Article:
The Whole Counsel of God

Biblical Authority

by Don Landis on January 1, 2014
Audio Version

“Answer a fool . . . don’t answer a fool.” The Bible is full of claims that are often hard to understand and reconcile. Enemies of God’s Word say these are contradictions. Lovers of God’s Word know the truth—consider “the whole counsel of God.”

Unbelievers often claim the Bible is confusing or even contradictory. Sometimes their questions are sincere, giving us the opportunity to offer a gospel-centered response. At other times they are simply trying to discredit Scripture from a heart of unbelief. Of course, believers may have honest questions, too. How do we clear up the confusion for those who simply want to know the truth?

Studying the overall purpose of God and the larger picture of the whole Bible is essential to understanding the specifics. Let’s review a few principles of hermeneutics—Bible interpretation—regarding the larger context of each passage. These principles will help us rightly understand confusing passages.

First, we should allow Scripture to interpret Scripture—the clear texts of God’s Word help us understand the unclear texts.

For example, in Deuteronomy 24 God seems to condone divorce, yet in Luke 16:18 Christ associates divorce with adultery. Reading Matthew 19:3–12 gives the explanation: divorce was not God’s intent from the beginning, and divorce and remarriage for any reason other than sexual immorality is adultery.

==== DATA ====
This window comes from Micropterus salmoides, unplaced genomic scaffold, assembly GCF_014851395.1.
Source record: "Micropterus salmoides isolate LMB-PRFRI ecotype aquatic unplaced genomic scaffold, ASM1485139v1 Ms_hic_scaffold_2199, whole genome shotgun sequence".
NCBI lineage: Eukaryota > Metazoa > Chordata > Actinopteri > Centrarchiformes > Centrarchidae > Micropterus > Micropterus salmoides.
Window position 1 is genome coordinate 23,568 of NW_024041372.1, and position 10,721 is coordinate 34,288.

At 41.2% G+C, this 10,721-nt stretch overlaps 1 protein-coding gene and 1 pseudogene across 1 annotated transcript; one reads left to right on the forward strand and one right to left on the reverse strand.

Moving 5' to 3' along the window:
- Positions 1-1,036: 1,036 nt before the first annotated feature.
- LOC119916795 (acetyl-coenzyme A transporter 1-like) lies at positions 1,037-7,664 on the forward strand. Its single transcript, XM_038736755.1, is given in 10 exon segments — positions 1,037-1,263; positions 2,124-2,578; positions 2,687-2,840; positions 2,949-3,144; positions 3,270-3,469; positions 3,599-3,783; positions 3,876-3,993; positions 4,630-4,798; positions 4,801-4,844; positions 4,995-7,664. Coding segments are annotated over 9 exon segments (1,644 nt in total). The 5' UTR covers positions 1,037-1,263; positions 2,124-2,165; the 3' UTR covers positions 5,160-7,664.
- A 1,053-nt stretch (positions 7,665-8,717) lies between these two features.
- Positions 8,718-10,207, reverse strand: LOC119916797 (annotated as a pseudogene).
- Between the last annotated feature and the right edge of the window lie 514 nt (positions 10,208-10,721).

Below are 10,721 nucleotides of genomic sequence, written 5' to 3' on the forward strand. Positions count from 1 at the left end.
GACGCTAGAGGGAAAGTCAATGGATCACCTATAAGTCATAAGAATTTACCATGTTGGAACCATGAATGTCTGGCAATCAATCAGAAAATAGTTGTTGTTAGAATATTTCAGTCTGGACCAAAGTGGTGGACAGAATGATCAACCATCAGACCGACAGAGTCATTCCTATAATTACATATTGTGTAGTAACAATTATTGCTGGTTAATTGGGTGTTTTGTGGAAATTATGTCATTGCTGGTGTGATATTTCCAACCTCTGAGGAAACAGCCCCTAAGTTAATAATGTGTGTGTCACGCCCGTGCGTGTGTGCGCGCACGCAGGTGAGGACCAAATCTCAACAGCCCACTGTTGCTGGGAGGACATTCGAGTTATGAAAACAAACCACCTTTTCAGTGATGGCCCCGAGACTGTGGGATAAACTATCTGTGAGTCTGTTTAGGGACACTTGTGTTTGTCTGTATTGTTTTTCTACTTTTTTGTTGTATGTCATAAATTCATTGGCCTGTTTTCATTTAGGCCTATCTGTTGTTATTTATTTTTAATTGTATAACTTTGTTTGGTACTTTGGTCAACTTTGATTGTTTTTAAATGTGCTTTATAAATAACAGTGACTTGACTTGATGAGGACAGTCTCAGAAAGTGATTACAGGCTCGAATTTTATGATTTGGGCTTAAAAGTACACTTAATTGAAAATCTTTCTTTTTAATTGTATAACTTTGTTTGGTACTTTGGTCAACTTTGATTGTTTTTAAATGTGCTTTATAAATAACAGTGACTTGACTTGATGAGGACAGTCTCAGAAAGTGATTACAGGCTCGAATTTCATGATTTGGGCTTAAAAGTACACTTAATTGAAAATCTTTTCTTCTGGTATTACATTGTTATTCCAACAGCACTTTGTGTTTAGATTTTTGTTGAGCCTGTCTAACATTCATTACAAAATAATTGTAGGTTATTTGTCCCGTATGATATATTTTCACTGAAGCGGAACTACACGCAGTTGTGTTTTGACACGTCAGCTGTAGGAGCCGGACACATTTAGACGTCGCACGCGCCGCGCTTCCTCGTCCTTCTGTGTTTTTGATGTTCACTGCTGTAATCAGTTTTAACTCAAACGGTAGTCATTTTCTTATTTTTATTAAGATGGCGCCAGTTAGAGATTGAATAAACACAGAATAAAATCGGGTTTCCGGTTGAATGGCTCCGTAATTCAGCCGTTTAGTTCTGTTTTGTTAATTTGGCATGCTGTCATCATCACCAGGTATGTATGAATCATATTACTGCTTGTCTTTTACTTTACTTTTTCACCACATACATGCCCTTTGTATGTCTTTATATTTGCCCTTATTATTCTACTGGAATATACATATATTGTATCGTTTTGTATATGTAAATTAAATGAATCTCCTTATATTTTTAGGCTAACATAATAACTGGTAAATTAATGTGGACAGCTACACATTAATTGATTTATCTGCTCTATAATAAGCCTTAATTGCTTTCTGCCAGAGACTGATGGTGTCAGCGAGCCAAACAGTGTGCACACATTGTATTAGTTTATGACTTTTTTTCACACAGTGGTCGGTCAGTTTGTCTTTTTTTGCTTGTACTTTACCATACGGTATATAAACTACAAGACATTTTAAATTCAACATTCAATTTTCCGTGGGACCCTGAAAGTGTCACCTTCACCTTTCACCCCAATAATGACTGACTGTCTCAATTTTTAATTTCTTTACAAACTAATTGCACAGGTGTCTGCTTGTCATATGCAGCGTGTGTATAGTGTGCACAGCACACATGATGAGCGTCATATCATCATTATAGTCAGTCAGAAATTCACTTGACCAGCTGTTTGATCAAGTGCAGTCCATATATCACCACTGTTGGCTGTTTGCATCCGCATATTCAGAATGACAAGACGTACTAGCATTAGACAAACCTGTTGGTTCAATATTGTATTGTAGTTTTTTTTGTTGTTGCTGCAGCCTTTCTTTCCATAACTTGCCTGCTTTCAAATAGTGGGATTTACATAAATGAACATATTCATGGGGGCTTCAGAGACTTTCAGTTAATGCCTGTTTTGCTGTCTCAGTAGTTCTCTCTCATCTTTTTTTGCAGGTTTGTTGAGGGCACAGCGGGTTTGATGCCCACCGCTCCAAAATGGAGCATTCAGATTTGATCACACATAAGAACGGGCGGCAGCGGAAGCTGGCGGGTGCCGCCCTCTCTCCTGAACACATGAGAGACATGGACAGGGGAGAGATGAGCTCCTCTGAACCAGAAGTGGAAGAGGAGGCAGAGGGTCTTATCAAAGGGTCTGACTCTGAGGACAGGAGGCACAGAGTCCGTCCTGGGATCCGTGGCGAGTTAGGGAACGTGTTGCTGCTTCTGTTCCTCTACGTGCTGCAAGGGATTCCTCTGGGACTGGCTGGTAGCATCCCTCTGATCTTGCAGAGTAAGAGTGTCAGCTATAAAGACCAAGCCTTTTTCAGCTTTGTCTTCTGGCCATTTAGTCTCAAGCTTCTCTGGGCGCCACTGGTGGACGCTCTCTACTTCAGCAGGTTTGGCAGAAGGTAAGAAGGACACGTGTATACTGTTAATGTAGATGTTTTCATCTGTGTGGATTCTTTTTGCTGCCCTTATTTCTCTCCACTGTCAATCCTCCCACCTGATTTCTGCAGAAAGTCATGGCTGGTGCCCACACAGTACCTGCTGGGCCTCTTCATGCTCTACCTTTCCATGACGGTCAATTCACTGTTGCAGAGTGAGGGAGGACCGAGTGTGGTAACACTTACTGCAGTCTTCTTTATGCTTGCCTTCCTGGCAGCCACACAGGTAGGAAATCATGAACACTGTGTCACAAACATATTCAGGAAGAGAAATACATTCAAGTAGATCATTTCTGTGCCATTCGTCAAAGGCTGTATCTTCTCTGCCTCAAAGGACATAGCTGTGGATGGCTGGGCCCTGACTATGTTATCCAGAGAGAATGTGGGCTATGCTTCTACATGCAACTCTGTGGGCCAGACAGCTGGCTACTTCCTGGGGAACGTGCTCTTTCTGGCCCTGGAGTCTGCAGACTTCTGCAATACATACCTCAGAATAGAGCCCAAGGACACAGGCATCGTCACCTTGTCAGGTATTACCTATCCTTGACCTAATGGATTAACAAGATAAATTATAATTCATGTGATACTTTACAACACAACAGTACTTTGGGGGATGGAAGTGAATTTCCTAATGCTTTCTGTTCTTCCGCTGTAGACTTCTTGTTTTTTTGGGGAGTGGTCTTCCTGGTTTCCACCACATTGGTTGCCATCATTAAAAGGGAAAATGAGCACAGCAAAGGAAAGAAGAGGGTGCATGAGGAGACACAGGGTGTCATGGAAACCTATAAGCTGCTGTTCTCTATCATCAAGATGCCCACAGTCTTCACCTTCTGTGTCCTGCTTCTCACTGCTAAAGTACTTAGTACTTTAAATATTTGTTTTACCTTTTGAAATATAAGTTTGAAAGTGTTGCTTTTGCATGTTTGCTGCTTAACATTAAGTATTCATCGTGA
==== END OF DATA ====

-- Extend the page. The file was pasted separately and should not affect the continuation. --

Second, we should consider the literary genre. The Bible contains poetry, narrative, prophecy, and parables, to name a few. Each genre is different and must be interpreted accordingly.

For example, Proverbs is wisdom literature. Proverbs 10:27 tells us, “The fear of the Lord prolongs days, but the years of the wicked will be shortened.” When a faithful Christian dies young or a blasphemer prospers into his nineties, does that prove that this verse is false? No, wisdom literature teaches principles of wisdom, not necessarily absolute laws.

Third, we should recognize literary devices. For example, sometimes Jesus used hyperbole—exaggeration—to make a point.1 Luke 14:26 does not teach us to hate our parents. The fact is, our love for Jesus should be so strong that it overshadows our love for everything else.

Fourth, we should be aware that, although the whole Bible is true, not everything stated in the Bible is a truth for us to follow! For example, the Bible records matter-of-factly that David married multiple wives, but it doesn’t seem to condemn his actions, even though he was in direct violation of God’s command in Deuteronomy 17:17.